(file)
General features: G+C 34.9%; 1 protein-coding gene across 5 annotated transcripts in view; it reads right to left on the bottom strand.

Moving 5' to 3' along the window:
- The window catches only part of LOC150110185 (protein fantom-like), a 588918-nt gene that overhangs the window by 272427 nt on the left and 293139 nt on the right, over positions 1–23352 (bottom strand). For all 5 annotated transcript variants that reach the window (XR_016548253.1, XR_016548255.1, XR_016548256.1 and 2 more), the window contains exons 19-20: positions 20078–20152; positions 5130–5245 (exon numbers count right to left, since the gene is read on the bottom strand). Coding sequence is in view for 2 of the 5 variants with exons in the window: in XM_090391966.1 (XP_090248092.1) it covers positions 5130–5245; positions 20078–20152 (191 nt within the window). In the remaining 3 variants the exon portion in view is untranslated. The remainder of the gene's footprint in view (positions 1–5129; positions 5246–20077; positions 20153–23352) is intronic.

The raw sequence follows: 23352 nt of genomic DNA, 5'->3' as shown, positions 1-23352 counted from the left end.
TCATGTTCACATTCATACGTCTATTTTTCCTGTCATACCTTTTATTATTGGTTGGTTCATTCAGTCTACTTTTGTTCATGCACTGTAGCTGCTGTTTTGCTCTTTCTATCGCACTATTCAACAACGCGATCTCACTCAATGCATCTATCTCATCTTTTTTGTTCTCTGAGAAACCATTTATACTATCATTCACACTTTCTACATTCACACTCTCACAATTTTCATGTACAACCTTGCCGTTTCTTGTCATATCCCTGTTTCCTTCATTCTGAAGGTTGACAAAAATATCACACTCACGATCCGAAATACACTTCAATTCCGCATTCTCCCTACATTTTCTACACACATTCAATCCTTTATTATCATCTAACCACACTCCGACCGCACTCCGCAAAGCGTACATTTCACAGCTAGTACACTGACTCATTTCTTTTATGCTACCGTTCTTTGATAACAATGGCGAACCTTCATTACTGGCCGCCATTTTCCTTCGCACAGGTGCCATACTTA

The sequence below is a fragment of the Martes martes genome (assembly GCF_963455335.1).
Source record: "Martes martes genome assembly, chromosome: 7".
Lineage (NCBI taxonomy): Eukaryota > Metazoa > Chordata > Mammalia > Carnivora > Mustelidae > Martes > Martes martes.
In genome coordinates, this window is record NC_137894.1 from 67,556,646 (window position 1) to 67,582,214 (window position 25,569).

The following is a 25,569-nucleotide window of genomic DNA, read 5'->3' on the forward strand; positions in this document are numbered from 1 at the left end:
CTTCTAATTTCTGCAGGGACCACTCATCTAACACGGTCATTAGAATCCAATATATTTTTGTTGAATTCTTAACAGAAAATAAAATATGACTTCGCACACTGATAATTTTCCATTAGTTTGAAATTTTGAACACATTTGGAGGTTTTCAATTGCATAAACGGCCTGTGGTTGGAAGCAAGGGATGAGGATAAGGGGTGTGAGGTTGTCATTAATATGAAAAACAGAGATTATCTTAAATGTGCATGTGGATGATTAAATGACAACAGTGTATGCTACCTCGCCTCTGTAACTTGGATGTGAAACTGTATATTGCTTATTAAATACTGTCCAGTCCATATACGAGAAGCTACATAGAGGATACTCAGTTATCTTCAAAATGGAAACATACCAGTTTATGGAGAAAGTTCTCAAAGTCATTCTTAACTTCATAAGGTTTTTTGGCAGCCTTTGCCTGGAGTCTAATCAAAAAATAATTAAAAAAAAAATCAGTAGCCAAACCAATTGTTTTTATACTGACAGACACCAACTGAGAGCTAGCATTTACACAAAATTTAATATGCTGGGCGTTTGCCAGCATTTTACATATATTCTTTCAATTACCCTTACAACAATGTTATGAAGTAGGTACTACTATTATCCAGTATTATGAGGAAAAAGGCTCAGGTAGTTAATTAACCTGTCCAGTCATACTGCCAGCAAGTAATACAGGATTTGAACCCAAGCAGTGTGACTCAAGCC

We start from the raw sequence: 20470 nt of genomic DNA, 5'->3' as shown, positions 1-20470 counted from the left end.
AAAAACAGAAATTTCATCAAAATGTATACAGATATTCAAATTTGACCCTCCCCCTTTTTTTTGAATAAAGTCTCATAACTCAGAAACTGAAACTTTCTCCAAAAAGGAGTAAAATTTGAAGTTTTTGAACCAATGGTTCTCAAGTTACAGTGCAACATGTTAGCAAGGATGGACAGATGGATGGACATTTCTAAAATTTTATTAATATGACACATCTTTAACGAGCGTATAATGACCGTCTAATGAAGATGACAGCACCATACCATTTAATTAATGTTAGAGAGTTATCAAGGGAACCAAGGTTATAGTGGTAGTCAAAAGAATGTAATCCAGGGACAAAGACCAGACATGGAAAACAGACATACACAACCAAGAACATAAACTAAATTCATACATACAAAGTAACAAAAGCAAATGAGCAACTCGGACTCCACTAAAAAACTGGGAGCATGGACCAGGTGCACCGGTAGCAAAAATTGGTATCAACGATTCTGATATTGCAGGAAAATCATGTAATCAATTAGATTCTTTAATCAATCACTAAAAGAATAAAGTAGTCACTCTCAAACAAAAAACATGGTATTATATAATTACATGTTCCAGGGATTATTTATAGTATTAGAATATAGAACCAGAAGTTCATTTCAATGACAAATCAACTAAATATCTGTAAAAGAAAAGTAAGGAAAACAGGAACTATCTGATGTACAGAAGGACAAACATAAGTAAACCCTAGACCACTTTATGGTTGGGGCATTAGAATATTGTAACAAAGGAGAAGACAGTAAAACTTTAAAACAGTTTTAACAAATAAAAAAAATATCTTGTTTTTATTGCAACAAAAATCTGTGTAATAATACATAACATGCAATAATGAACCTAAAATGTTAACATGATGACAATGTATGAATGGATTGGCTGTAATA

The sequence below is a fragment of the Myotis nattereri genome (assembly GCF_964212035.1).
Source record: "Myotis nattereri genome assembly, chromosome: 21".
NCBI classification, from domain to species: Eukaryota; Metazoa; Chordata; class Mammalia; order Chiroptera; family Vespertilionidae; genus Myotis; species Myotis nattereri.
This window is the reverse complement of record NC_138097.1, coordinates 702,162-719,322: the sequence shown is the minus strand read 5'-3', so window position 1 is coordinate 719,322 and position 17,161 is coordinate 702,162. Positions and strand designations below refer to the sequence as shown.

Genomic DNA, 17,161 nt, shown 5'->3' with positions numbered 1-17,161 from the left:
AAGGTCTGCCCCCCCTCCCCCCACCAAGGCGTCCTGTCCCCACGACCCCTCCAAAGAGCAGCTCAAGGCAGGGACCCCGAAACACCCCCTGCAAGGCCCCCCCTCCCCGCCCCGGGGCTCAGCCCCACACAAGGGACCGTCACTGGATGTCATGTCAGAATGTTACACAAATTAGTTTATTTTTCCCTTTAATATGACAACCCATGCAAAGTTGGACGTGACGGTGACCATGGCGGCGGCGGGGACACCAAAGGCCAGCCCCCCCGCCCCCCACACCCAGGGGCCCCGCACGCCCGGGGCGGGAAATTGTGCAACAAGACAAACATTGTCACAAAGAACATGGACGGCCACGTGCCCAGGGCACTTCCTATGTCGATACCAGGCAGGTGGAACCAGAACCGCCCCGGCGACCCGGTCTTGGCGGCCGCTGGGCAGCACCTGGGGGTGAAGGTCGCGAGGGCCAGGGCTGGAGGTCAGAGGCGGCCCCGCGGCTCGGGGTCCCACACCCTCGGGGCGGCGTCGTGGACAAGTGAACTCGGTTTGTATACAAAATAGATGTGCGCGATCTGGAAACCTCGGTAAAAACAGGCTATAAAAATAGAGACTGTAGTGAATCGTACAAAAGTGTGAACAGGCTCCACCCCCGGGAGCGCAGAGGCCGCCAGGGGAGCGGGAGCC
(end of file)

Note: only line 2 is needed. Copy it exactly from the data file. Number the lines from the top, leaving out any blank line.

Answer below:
Moving 5' to 3' along the window: